A lawsuit has been filed against the University of Connecticut on behalf of a mixed-race graduate student who claims she was essentially lied to by campus officials, who told her they’d given her a merit-based scholarship, when instead they’d given her a diversity-based one.
The Center for Individual Rights is representing grad student Pamela Swanigan, who claims that her budding career has been tarnished by the misrepresentation, as diversity or multicultural-based scholarships are viewed by potential employers as far less prestigious than merit-based ones.
“My goal is to ensure that students are treated as individuals regardless of race and regardless of other efforts to promote racial diversity,” states Swanigan, whose father is black and whose mother is white. “I wanted – and still want – to compete on the basis of my academic abilities just like any other student.”
The University of Connecticut declined to comment to The College Fix regarding the litigation.
The lawsuit, filed June 3 in federal court, accuses the university of racial discrimination and claims its administrators defrauded Swanigan by luring her to enroll at the university under false pretenses.
“Although the school told Swanigan she had received a merit-based scholarship, in fact and without her knowledge, it had swapped her award for one in a less prestigious and largely segregated scholarship program intended to increase ‘diversity,’” representatives of CIR state.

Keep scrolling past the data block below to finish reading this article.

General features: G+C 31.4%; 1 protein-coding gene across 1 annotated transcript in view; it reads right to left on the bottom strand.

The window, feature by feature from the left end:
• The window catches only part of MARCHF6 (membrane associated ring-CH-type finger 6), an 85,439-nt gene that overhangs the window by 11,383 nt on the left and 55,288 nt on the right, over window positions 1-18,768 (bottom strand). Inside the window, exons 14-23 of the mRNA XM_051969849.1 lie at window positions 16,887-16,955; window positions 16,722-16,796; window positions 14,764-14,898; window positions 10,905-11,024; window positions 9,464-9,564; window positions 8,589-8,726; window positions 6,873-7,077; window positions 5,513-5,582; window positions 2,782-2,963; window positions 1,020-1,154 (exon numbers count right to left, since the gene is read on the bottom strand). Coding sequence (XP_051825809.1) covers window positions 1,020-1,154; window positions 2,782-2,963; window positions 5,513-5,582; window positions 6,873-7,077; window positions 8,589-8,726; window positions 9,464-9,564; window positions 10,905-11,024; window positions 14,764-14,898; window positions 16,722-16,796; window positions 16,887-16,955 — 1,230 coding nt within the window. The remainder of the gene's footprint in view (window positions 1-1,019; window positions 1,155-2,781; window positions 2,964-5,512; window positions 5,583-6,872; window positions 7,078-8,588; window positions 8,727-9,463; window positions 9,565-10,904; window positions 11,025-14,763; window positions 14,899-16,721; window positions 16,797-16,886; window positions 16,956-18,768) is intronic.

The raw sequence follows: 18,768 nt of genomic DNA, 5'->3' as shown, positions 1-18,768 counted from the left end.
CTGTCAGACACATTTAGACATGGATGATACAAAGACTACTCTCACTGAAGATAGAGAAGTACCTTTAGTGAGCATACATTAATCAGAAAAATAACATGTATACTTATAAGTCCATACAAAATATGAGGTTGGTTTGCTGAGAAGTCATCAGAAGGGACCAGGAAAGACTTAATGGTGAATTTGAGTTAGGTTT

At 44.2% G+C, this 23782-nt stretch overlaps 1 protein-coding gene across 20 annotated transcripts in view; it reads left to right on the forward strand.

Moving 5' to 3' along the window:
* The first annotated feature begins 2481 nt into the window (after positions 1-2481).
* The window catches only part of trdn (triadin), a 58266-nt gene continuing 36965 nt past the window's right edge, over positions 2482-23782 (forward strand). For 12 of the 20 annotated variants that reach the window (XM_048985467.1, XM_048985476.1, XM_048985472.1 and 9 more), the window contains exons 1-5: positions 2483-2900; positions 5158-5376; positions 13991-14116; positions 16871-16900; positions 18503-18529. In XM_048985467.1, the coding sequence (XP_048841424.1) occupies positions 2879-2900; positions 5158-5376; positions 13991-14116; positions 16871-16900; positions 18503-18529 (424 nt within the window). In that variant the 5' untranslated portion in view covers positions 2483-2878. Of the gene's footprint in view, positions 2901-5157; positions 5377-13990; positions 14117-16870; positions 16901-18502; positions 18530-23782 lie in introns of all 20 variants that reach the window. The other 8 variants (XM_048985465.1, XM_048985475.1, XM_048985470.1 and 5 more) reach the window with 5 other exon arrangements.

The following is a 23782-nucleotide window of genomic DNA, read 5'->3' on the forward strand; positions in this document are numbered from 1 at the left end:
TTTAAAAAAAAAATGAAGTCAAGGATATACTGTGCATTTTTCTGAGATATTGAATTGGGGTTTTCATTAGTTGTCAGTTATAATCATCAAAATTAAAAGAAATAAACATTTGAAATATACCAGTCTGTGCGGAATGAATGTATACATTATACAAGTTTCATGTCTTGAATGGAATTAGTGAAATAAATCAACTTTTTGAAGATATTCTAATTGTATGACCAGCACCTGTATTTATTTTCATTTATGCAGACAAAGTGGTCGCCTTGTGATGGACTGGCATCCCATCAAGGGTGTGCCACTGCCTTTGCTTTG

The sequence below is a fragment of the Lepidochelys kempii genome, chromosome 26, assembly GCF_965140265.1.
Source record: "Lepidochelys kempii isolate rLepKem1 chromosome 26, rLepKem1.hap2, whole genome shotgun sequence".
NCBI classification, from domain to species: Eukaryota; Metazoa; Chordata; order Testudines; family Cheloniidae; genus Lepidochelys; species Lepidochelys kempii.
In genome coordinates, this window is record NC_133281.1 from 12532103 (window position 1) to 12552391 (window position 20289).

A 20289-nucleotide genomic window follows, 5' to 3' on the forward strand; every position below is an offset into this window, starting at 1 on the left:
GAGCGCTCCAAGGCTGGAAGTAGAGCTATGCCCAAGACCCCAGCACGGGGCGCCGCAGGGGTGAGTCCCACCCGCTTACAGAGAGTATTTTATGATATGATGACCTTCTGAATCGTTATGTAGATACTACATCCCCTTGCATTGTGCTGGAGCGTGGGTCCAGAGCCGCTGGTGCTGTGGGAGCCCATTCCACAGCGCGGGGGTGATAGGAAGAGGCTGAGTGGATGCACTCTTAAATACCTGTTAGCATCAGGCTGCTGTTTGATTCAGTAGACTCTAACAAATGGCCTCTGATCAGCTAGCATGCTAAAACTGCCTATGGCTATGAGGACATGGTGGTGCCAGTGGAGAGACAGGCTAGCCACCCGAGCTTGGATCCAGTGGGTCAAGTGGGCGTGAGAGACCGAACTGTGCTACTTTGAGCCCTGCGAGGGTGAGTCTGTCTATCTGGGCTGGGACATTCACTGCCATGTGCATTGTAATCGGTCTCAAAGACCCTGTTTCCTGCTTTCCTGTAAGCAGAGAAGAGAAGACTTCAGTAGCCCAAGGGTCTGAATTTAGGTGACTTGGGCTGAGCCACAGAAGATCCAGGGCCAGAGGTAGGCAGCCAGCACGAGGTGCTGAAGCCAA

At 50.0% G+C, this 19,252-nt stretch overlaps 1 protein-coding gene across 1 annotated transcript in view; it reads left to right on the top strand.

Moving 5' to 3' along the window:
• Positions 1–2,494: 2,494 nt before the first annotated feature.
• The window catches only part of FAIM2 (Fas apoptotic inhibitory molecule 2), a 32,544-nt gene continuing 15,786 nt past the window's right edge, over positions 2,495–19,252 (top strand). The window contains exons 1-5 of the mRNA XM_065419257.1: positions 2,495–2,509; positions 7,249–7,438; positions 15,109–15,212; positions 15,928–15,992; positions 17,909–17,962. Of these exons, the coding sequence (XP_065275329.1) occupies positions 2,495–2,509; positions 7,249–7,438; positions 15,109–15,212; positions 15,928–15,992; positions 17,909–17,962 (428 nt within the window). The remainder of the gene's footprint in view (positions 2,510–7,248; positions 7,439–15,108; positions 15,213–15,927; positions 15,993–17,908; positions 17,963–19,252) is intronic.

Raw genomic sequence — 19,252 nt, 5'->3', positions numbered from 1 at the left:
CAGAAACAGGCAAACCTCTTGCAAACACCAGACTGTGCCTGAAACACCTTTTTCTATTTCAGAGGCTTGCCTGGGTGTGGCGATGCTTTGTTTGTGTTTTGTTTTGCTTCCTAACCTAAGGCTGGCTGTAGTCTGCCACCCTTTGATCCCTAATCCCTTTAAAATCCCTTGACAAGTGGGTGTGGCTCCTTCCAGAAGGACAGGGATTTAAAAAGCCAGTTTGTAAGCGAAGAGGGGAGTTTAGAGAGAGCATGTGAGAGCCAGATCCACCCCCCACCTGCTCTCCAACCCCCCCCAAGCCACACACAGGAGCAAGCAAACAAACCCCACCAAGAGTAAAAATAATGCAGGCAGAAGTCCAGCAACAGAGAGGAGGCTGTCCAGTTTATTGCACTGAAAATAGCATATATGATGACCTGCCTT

A university cannot treat students differently on account of race, Terence Pell, President of the Center for Individual Rights, said in an interview with The College Fix.
“The courts have never said that universities can promote diversity after admission with scholarships like this,” he said.
CIR alleges in its lawsuit that “in an acceptance letter to Swanigan, the Director of Graduate Studies offered her a merit-based scholarship called the ‘Vice Provost’s Award for Excellence’… It turned out that no such program as the ‘Vice Provost’s Award for Excellence’ existed at the time she applied.”
She agreed in 2009 to attend UConn under the belief she had received the “Vice Provost’s Award for Excellence” financial scholarship, when in fact she was secretly awarded the Multicultural Scholars Program financial scholarship, the lawsuit contends.
In 2011, when Swanigan asked administrators whether she could finish earning her degree out of state and retain the unknowingly fictional “Vice Provost’s Award for Excellence,” she learned it was a fake scholarship and she had actually been receiving the diversity one instead.
“Swanigan was shocked and dismayed to discover that the only award she had been receiving since enrolling in UConn was the ‘Multicultural Scholars Program’ award,” the lawsuit states, adding that complaints to campus officials over the distinction were to no avail.
As a result, CIR is suing UConn to retroactively award the merit scholarship – and the money that comes with it – to Swanigan, as well as any punitive compensation.
“This is about more than one applicant’s experience at UConn,” Pell stated. “… A scholarship awarded on the basis of race inevitably stigmatizes talented minority applicants, who come to be recognized for their race rather than their considerable academic achievements.”
College Fix contributor Dominic Lynch is a student at Loyola University Chicago.